Let’s talk economics—I know it’s dry, so I’ll try to keep it short and sweet. Not to state the obvious but a large proportion of the Earth has been hit hard economically by the COVID-19 pandemic—the UK is no exception. The magnitude of the latest recession caused by the pandemic in the country is unprecedented in modern times. The UK saw a gross domestic product (GDP) decline of 9.8 per cent in 2020, the steepest drop since consistency records began in 1948. And going off estimates, some predict it was the hardest blow to GDP in over 300 years. This hasn’t been made easier by the pandemics’ timely appearance smack-bang in the middle of the country’s messy divorce we call Brexit, but let’s try and forget about that for now…
Such a knockback has led the Treasury desperate for new growth in industries, in a bid to kickstart post-COVID recovery and get this increasingly insular island back on its feet. And one of the few striving industries is the legal cannabis medicines and CBD wellness industry. It’s a relatively new sector already worth hundreds of millions of pounds, and, if the government plays its cards right, the UK could be the next big player in the field.
It’s no surprise that the CBD and medical cannabis market has the potential to bring in a lot of green—and when I say green, I mean cash. The CBD market alone is currently worth around 300 million pounds a year, according to Savills, with experts predicting this could rise to a whopping 1 billion pounds a year by 2025. Likewise, the medicinal cannabis market in the UK is expected to rise to the 1 billion pounds a year mark even earlier, by the year 2024. These figures, as well as the rising recognition that medicinal cannabis and CBD bring legitimate value to patients, is what has led the sector out of the weeds and into the mainstream.
The numbers speak for themselves. But if you’re still not entirely convinced, a new report by the cannabis entrepreneur network First Wednesday, released this week, revealed that the UK is now “Europe’s most active market for investment deals into cannabis start-ups, making up more than half of all-time investment volume in the sector.”
Moreover, the industries have recently been listed for the first time on the London Stock Exchange, a significant moment in which Anthony Lehane from Volteface, a third sector organisation that seeks to reduce the harm drugs cause to society and individuals, believes the push for legitimacy includes CBD and medicinal weed needs. “Now that the level of credibility is boosted in medical cannabis companies, it brought a lot of foreign public investment into the UK,” he told Screen Shot.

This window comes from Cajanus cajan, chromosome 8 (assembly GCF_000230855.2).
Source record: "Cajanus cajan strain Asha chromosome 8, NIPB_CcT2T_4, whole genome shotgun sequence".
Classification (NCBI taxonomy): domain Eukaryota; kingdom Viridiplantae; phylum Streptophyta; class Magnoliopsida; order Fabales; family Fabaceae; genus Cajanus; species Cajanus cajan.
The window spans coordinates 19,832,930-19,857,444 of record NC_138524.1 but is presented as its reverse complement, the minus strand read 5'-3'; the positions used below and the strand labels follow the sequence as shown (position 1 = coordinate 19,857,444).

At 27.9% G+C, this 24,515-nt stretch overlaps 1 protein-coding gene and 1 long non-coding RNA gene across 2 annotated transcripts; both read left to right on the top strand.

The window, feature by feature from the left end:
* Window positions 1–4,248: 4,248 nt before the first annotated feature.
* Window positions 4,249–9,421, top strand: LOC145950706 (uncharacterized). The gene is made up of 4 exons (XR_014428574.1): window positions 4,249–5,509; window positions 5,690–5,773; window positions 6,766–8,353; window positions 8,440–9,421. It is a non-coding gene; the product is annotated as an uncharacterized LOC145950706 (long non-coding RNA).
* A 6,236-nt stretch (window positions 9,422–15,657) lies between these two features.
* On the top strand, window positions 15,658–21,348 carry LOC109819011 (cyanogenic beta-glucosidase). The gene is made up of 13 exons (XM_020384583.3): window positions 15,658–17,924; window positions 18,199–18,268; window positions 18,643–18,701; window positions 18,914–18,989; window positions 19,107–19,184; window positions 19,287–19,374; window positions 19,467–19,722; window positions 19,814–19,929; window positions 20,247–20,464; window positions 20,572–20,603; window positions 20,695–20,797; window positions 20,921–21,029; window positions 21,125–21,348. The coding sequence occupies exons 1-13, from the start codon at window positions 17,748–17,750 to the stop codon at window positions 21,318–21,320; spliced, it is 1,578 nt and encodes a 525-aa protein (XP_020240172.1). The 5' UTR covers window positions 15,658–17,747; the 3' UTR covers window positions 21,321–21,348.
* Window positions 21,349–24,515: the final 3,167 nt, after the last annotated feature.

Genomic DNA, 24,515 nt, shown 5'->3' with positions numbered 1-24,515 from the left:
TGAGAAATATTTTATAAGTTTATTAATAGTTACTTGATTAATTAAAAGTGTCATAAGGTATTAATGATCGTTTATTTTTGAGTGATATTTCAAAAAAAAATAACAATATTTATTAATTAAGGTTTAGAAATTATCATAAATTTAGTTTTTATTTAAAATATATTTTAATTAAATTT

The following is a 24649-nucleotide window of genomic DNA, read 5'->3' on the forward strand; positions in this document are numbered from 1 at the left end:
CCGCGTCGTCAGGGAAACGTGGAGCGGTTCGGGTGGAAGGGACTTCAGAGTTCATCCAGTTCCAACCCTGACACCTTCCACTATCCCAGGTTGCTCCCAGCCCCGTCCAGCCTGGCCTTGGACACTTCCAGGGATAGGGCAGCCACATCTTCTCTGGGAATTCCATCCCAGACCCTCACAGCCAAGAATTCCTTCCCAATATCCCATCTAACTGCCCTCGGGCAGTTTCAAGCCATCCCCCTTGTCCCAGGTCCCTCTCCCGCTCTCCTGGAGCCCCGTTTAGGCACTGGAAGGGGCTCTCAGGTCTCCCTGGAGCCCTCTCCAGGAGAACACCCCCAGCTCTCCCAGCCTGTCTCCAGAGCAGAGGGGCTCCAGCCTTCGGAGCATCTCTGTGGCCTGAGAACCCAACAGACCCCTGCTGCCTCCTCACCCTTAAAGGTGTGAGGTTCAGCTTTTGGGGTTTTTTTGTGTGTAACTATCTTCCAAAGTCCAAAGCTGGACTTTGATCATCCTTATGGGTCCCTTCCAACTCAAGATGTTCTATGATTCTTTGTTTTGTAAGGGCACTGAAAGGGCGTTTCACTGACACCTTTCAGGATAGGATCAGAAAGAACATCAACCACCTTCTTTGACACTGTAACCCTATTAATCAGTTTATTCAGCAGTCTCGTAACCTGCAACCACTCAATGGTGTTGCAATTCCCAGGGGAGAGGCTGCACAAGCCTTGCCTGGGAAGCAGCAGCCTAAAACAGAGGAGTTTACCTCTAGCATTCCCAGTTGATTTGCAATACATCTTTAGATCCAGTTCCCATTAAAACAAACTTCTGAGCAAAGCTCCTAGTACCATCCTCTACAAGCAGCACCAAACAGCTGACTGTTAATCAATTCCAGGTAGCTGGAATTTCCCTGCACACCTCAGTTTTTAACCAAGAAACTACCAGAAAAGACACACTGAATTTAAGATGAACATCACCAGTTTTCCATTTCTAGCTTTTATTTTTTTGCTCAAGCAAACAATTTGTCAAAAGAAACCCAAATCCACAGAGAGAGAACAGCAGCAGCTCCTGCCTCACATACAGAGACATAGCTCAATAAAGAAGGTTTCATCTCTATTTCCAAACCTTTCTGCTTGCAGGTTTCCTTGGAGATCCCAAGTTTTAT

Instead of “large legislative reform,” Lehane is pushing for the government to “relax certain areas and encourage investment through very small hurdles” in order to bring the country ahead of the curb compared to its competitors (in particular across the English Channel). He continued, “For example, the farmers aren’t allowed to extract CBD in the United Kingdom, which is completely redundant. You can grow hemp but you then have to burn it—it makes no sense whatsoever.”
And it’s clear the UK has already started to act in order to reap the rewards of the successful medicinal cannabis and CBD market. The Taskforce for Innovation, Growth and Regulatory Reform (TIGGR), recently recommended a set of simple measures that would encourage investment, boost growth and ultimately manufacture taxable income.
One such recommendation called for over-the-counter CBD and pharmaceutical cannabinoid research markets to be moved from the Home Office and into the Department of Health and Social Care. It has also been recommended that the UK relaxes regulations related to the cultivation of hemp and extraction of CBD.
But is it just a pipe dream? When will it actually come to fruition? When asked, Lehane drew attention to a scheme Volteface ran in 2018 where they took three MPs—David Lammy, Jonathan Djanogly and Norman Lamb—to look at a regulated market in Canada. “Each of them agreed that we’re looking at a time frame of around five to ten years but I believe, with the post-recovery we’re looking at, we might be looking at five years tops.”